The summit, although successful, was overshadowed by great power competition. Solomon Islands, which recently established a new security partnership with China, issued a separate statement distancing itself from the overall summit statement. Solomon Islands Prime Minister Manasseh Sogavare said that his country would not engage in geopolitics. The root of the dispute was the inclusion of a reference to South Korea’s own Indo-Pacific strategy in the summit declaration. 

In its Indo-Pacific strategy, South Korea calls for deepening engagement with the Pacific Island countries on climate change, renewable energy, healthcare, and oceans and fisheries issues. This includes the provision of green ODA projects to support the region’s low-carbon energy transition. All these aspects align with Korean commitments at the Pacific States summit in Seoul.

South Korea followed up on the progress made in Seoul with a second meeting between Yoon and Pacific Island leaders, this time in the form of a luncheon on the sidelines of the United Nations General Assembly in New York. The meeting on September 22 brought together the South Korean president and leaders from Cook Islands, Kiribati, Micronesia, Niue, Palau, the Republic of Marshall Islands, and Samoa, as well as the secretary-general of the Pacific Islands Forum. 

In addition to engaging bilaterally, South Korea is also engaging the states of the Pacific Islands with partners. Last year, South Korea took part in a meeting of the Partners in the Blue Pacific, an initiative by the United States, Australia, Japan, and the United Kingdom to collaborate on regional development in Oceania guided by the Pacific Islands Forum’s 2050 Strategy for the Blue Pacific Continent. South Korea has now joined the Partners in the Blue Pacific as a full partner and took part in the grouping’s second meeting this year, which reached agreements to work with the Pacific Island states on pre-positioning humanitarian and emergency supplies for the region, cybersecurity, and fishing and maritime domain awareness.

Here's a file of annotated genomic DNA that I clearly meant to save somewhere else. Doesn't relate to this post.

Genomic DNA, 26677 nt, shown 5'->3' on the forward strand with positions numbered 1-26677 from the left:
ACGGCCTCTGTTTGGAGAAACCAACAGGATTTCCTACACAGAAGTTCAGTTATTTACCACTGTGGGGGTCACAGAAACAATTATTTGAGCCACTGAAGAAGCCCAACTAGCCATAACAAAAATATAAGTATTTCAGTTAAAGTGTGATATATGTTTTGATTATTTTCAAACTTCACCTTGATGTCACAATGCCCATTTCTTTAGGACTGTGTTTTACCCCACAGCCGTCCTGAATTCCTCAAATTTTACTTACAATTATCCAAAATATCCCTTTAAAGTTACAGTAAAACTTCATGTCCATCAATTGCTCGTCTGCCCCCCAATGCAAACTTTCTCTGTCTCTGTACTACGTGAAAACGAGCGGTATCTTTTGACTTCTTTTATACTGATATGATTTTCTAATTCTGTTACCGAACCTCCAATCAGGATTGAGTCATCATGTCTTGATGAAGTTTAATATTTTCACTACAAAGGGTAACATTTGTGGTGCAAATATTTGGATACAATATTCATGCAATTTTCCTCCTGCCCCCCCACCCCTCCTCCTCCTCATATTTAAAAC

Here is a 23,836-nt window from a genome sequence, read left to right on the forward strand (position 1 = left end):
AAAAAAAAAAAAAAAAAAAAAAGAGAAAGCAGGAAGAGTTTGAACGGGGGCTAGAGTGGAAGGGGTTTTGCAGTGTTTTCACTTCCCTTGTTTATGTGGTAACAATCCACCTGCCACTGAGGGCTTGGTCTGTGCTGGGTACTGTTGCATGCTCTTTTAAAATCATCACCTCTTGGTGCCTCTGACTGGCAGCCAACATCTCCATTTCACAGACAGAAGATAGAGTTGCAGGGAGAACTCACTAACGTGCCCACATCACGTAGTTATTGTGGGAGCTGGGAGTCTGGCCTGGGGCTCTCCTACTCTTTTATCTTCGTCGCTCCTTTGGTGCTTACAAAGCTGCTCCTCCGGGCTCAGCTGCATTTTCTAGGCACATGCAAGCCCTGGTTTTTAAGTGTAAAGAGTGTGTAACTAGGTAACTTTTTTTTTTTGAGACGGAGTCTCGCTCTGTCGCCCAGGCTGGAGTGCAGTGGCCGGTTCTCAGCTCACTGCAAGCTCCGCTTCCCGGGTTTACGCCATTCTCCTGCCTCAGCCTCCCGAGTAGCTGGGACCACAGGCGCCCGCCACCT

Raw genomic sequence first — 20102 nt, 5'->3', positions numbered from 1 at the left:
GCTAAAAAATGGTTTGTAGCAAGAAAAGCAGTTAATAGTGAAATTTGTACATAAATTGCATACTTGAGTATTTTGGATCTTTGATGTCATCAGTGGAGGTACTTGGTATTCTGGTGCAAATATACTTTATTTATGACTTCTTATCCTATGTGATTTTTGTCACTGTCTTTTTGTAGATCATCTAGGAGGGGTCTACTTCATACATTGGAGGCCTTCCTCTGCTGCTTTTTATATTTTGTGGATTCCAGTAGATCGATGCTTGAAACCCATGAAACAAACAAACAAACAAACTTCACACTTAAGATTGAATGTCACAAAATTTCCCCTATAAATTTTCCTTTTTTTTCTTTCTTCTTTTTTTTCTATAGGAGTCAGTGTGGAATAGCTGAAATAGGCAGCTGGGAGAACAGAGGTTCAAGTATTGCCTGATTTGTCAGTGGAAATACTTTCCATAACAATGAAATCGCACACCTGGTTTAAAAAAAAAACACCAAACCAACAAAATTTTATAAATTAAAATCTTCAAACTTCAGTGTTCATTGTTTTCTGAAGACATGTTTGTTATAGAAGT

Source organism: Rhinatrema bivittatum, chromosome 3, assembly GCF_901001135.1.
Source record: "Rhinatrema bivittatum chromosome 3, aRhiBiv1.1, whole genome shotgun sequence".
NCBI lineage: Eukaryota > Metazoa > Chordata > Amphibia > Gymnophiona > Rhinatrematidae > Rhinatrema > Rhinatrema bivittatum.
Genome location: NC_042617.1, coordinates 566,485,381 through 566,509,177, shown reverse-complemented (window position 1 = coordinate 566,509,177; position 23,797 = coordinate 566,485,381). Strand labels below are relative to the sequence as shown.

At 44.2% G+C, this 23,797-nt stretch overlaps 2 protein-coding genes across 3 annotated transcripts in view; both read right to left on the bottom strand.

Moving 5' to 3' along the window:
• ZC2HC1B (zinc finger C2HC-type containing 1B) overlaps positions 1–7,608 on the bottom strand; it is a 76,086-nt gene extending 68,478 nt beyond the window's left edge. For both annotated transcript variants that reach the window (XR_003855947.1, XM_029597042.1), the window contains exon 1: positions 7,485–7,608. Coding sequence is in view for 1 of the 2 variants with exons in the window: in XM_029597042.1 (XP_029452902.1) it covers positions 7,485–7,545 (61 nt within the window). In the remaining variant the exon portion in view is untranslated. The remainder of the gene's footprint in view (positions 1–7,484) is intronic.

Cooperation with the Pacific Island states is also part of the renewed trilateral cooperation between the United States, South Korea, and Japan, exemplified by the summit at Camp David in August. There, the three leaders agreed to collaborate on strengthening regional architecture, including the Pacific Islands Forum, and to focus on maritime cooperation with the region. 

South Korea’s efforts to engage the Pacific Island states are still nascent; there is more that could be done to enhance it. While it is commendable that Seoul intends to double its ODA to the region, there is scope to further increase that aid. Some of that increase could come though deeper cooperation in projects with the Partners in the Blue Pacific, but an additional increase in bilateral aid seems feasible if coordinated with the region’s own 2050 strategy. 

With cooperation now embedded within South Korea’s own Indo-Pacific strategy, the Partners in the Blue Pacific, and trilateral cooperation with the United States and Japan, the Pacific Island states will likely continue to be a more prominent part of Seoul’s foreign policy in the years ahead.